Determination of cocaine on banknotes through an aptamer-based electrochemiluminescence biosensor.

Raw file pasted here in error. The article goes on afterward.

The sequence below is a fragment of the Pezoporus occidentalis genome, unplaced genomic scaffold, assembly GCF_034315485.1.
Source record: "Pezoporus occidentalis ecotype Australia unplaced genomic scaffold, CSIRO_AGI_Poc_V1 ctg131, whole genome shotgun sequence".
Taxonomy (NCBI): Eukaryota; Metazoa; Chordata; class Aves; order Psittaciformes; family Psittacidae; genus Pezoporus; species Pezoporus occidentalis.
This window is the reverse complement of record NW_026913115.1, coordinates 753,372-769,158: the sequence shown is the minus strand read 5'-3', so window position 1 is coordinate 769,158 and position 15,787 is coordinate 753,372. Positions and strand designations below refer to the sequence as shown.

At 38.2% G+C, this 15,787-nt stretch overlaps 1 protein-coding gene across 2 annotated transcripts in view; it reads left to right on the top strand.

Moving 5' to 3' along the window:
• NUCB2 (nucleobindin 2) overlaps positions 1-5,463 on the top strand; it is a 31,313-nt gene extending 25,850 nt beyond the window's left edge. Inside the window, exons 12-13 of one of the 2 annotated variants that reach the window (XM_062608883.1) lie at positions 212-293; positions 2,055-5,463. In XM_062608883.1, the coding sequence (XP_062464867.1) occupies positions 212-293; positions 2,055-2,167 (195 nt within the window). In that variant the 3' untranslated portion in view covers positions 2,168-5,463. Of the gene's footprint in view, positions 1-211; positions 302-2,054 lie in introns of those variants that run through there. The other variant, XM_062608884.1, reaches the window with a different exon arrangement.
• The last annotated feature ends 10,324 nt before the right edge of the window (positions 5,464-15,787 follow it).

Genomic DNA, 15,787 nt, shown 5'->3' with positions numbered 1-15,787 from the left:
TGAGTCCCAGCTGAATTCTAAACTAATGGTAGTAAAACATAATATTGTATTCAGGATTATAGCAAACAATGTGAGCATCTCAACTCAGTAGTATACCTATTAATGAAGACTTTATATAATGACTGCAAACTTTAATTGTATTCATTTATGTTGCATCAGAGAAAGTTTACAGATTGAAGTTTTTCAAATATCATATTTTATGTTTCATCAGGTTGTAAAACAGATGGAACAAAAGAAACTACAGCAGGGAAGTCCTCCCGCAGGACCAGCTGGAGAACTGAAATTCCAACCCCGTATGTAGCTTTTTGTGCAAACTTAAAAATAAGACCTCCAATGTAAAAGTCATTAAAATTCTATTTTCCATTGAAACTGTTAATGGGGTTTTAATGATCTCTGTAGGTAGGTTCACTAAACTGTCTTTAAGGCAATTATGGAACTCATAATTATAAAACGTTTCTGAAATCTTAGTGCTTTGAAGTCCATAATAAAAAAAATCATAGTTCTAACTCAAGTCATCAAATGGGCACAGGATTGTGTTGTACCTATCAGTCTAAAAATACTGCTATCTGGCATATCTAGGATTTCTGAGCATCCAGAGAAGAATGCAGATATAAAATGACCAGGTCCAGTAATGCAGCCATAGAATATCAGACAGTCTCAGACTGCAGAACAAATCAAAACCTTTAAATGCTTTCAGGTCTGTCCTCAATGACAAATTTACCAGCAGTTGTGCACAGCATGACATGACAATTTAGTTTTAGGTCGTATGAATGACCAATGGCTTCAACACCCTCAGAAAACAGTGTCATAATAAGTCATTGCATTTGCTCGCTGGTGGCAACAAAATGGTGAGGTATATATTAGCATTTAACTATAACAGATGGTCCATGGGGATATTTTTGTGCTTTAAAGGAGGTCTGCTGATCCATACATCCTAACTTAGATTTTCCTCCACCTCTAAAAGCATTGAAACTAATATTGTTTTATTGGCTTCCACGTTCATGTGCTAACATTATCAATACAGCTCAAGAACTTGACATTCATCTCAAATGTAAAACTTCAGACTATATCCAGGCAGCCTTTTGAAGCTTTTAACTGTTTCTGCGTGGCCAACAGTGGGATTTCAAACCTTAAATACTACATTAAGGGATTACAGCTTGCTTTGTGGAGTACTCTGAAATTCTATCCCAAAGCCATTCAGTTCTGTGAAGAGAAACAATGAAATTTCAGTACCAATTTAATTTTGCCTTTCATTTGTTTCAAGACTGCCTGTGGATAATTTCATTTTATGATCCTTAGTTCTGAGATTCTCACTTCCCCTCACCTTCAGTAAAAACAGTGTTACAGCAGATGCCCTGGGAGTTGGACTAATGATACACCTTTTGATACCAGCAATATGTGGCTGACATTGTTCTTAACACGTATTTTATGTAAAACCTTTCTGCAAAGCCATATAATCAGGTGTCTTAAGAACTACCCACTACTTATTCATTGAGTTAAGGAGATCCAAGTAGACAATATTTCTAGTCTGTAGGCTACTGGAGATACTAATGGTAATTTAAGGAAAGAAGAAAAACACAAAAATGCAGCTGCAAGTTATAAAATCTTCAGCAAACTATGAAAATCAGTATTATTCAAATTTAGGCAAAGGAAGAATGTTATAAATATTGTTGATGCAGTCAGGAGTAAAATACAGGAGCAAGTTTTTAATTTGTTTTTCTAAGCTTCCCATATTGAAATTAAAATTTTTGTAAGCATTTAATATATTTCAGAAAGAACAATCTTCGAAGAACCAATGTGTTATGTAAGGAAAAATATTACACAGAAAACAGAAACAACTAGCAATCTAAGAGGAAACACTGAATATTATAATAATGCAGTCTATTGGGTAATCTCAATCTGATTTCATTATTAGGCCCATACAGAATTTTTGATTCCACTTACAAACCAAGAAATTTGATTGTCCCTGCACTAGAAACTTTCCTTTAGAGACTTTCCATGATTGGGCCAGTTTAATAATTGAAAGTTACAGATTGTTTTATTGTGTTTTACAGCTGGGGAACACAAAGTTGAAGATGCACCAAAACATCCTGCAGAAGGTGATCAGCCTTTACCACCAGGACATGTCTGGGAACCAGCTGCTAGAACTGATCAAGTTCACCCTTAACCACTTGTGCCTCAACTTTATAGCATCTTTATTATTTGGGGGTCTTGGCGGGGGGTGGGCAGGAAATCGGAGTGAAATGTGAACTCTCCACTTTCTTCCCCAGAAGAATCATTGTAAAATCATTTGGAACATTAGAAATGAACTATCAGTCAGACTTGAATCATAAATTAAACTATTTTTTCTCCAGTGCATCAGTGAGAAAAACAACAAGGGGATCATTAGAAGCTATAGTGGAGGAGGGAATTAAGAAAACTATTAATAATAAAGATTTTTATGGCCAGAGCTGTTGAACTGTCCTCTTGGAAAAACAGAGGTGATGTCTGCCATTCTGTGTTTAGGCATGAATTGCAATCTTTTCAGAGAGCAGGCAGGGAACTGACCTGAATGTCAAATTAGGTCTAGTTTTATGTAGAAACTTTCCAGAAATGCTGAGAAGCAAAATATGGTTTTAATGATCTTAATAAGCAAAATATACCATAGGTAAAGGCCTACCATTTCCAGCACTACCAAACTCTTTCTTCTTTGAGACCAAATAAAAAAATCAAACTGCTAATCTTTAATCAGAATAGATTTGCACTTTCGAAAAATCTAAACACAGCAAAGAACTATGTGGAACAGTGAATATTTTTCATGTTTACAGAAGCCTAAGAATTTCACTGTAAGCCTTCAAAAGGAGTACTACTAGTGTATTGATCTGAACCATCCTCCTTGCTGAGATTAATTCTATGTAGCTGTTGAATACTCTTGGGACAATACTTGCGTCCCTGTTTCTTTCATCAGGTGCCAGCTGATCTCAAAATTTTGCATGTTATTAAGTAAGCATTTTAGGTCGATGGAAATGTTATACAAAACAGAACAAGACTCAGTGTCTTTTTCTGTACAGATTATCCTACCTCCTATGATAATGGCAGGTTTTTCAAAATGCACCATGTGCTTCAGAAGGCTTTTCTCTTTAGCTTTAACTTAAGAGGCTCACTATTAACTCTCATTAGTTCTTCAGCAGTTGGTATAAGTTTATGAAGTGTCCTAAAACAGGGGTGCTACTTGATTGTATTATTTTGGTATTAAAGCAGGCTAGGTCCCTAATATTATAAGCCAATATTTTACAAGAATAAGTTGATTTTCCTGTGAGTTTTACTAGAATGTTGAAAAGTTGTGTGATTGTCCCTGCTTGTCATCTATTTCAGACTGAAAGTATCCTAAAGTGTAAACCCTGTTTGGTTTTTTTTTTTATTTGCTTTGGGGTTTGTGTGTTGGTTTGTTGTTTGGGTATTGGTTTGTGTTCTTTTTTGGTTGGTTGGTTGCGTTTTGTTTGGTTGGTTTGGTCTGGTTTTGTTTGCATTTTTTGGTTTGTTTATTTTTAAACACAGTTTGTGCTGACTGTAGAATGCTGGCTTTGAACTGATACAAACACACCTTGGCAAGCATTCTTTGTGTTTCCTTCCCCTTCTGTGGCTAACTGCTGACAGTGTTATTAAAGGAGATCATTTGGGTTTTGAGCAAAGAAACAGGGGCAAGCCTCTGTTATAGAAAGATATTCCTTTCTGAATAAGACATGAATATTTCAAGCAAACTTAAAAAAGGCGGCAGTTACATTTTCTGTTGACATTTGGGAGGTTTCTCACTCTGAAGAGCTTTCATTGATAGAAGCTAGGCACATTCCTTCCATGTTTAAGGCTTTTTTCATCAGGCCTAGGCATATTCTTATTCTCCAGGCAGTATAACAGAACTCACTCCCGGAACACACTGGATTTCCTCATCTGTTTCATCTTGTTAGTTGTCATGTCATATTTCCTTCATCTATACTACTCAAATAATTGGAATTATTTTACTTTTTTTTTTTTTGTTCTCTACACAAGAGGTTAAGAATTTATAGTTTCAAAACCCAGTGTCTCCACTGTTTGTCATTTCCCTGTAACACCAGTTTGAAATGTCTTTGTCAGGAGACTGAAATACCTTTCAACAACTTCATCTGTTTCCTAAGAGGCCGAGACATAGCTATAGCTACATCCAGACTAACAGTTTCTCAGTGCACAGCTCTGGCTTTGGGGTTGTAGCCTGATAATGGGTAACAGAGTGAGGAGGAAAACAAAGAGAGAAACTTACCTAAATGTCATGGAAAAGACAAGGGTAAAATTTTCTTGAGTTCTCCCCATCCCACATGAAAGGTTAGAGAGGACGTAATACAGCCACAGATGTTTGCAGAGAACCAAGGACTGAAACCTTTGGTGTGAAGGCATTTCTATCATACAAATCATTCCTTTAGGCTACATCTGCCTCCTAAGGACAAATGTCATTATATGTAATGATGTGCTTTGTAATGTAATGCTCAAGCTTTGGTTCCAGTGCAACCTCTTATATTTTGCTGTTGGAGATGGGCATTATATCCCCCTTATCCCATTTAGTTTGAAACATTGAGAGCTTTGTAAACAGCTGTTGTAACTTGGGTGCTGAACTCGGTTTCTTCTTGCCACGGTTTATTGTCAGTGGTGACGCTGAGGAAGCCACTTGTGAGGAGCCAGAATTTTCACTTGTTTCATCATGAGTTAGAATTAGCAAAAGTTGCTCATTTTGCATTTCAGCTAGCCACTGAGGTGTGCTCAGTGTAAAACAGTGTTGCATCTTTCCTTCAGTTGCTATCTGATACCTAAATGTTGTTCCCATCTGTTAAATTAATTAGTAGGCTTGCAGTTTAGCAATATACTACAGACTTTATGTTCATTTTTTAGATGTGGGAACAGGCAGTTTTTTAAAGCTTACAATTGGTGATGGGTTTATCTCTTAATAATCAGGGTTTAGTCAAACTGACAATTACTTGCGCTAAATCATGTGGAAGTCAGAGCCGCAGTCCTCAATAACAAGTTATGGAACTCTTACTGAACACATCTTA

ABSTRACT A novel electrochemiluminescence (ECL) "sandwich" biosensor has been developed to detect cocaine. The sandwich biosensor was fabricated on the basis of the fact that a single aptamer could be split into two fragments and the two dissociated parts could form a folded, associated complex in the presence of targets. One of these (capture probe), which had hexane-thiol at its 5'-terminus, was immobilized on a gold electrode via thiol-gold binding. The other one (detection probe) was labeled with the ECL reagent tris(2,2'-bipyridyl)ruthenium(II)-doped silica nanoparticles (RuSiNPs) at its 3'-terminus. Owing to the weak interaction between the two fragments, the sensor exhibited a low ECL signal in the absence of cocaine. After the target cocaine had been added to the solution, it induced association of the two fragments and stabilized the associated complexes, leading to immobilization of RuSiNPs on the electrode surface, and the ECL detected on the electrode surface was enhanced. The enhanced ECL intensity was directly proportional to the logarithm of the cocaine concentration in the range from 1.0 × 10(-9) to 1.0 × 10(-11) mol/L, with a detection limit of 3.7 × 10(-12) mol/L. The biosensor was applied to detect trace amounts of cocaine on banknotes with satisfactory results.